Tax & ATO News Australia

Consultation paper September 2016: Proposed changes to penalties for small business and individuals.

The ATO has recently released a consultation paper titled ‘Proposed changes to penalties for small business and individuals.’ More information on the proposed changes can be found on the ATO website.
 

Essentially, under the proposed changes, the ATO will provide ‘one chance’ before applying a penalty in the following circumstances:

  • For certain small businesses and individual clients, the ATO will not apply penalties for false or misleading statements for failure to take reasonable care for errors made in income tax returns and activity statements, and
  • the ATO will not apply failure to lodge on time penalties for late lodgement of income tax returns and activity statements


The ATO is of the opinion that it is open to the Commissioner to exercise his general powers of administration to give effect to these changes, and therefore a law change is not required.

 

The following parameters would apply to this proposal:

  • The one chance policy would be available to small businesses (with turnovers under $2 million) and individuals, subject to some criteria, with eligible taxpayers being informed at the time that the ‘one chance’ opportunity is provided.
  • This policy would not extend to taxpayers who demonstrate reckless or dishonest behaviour, or those who disengage or cease communicating with the ATO during an audit or review
  • Those who receive their one chance will be given a clear explanation of their error, and what they need to do to get things right in the future.
  • After the one chance has been provided, failure to lodge on time penalties would automatically apply if lodgement was not received by the due date.


The ATO claims that this policy is designed to benefit the taxpayer, as the taxpayer will save time and money by, for example, avoiding the need to research penalty information, lodge objections, and of course, release from the penalties that would otherwise be imposed.

 

However, those with a more cynical eye, or those who have more experience in dealing with the ATO, will likely have a different idea about the ATO’s motives, as well as the possible effects of the proposed changes.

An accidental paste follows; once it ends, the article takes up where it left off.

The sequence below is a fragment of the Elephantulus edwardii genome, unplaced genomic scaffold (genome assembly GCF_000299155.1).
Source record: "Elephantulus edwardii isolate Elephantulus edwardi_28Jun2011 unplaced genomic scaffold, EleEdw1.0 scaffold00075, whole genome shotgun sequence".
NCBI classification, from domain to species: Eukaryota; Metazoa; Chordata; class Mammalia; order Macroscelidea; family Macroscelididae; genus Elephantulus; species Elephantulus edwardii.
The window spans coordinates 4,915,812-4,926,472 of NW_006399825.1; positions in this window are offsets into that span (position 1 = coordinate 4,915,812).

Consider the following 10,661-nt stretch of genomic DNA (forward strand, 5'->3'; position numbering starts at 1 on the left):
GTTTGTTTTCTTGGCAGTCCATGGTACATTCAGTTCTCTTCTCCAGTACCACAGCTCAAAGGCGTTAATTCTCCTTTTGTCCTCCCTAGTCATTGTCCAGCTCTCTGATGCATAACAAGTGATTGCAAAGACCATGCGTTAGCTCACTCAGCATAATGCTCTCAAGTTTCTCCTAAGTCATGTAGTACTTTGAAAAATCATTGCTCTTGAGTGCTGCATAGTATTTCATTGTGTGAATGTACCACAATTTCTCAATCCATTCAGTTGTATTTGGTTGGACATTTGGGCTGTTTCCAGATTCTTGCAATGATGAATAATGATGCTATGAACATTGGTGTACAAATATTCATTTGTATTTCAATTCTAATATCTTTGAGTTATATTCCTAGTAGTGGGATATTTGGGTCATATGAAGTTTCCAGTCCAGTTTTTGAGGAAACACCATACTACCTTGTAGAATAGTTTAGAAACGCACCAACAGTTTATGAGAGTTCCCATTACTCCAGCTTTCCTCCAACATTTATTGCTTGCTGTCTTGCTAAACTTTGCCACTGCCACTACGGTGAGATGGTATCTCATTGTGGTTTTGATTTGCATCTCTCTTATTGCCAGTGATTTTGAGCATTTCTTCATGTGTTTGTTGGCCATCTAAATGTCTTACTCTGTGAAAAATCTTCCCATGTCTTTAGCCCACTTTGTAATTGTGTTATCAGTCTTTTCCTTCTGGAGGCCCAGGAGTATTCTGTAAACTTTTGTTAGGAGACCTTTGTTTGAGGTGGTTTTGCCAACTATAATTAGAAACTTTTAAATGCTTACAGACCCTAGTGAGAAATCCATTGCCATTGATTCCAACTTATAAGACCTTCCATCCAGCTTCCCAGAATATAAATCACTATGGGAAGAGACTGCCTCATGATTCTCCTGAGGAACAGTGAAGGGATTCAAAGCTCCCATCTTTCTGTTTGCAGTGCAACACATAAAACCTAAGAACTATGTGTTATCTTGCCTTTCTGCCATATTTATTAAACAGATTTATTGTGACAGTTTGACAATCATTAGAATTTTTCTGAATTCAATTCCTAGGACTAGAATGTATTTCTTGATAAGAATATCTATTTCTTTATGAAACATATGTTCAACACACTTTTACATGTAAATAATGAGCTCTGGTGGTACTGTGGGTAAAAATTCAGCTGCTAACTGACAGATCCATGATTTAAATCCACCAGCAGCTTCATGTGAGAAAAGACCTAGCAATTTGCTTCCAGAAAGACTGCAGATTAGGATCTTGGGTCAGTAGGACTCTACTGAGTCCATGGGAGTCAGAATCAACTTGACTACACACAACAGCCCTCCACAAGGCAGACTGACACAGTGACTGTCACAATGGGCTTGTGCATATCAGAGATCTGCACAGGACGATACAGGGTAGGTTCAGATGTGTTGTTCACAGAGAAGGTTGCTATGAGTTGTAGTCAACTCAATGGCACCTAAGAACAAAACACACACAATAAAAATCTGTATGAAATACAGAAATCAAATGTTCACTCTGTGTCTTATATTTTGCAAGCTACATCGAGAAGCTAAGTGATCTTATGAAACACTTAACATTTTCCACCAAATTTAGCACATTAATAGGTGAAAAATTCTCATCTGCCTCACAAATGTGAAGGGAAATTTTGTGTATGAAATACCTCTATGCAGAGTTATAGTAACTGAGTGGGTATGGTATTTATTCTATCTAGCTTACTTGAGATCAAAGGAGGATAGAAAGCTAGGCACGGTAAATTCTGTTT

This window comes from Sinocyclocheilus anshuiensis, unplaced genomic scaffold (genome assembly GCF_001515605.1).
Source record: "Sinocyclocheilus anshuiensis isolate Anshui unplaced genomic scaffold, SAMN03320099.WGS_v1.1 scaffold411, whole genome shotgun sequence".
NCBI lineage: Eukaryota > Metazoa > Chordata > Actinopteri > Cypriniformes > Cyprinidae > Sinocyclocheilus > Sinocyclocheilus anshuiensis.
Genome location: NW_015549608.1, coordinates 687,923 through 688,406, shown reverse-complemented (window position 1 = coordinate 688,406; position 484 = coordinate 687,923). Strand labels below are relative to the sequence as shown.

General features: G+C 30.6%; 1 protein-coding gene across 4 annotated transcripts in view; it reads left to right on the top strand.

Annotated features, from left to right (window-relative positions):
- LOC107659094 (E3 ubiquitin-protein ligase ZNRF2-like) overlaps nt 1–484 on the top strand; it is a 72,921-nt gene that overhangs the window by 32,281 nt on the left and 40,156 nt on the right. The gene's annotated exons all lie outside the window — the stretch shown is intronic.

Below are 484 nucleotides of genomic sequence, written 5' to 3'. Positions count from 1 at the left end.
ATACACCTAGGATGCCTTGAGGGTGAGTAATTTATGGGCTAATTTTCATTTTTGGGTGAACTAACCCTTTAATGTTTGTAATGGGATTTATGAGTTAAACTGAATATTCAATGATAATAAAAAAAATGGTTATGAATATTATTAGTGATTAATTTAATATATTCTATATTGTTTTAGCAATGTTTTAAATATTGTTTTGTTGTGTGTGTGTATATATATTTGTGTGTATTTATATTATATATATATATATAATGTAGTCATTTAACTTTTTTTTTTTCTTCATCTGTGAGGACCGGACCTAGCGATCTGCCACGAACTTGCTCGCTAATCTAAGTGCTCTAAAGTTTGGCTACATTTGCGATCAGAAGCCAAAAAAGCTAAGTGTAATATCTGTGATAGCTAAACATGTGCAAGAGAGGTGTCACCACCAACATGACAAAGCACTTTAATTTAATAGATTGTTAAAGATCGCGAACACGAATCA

Firstly, it is possible that these new rules may encourage overzealous auditors to circumvent the one chance policy by pursuing taxpayers for the 50% penalty rate for reckless or dishonest behaviour where they would not have previously.
 

There are also areas of uncertainty which have not yet been addressed by the ATO. Say, for example, that a taxpayer has not lodged their returns for the 2012, 2013, and 2014 financial years. In light of an audit, would the one chance rule apply to all three years, or just to the first year, with penalties then being automatically assessed for the following years?
 

The ATO’s intentions surrounding future penalties after one chance has been given are also cause for concern, particularly in light of the ATO’s statement that,

‘After the one chance opportunity has been provided, failure to lodge on time would automatically apply if lodgement was not received by the due date.’

Whilst according to the legislation penalties do indeed automatically apply, the current opportunity to contact the ATO to explain the reasons for delay seeking an exercise of the Commissioner’s discretion to remit the penalty seems to be closed to a taxpayer who has been given ‘one chance’.
 

A taxpayer with good grounds to be treated leniently would have to pursue more formal legal avenues, which would likely mean greater costs and more time, a result that is antithetical to the ATO’s supposed intentions.
 

While these proposed changes may appear good natured and well-intentioned at first glance, it remains to be seen whether the likely results of the changes will result in a net positive for the taxpayers of Australia.
 

Posted in: Tax & ATO News Australia at 10 October 16

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Tax & ATO News Australia

Author: David Hughes

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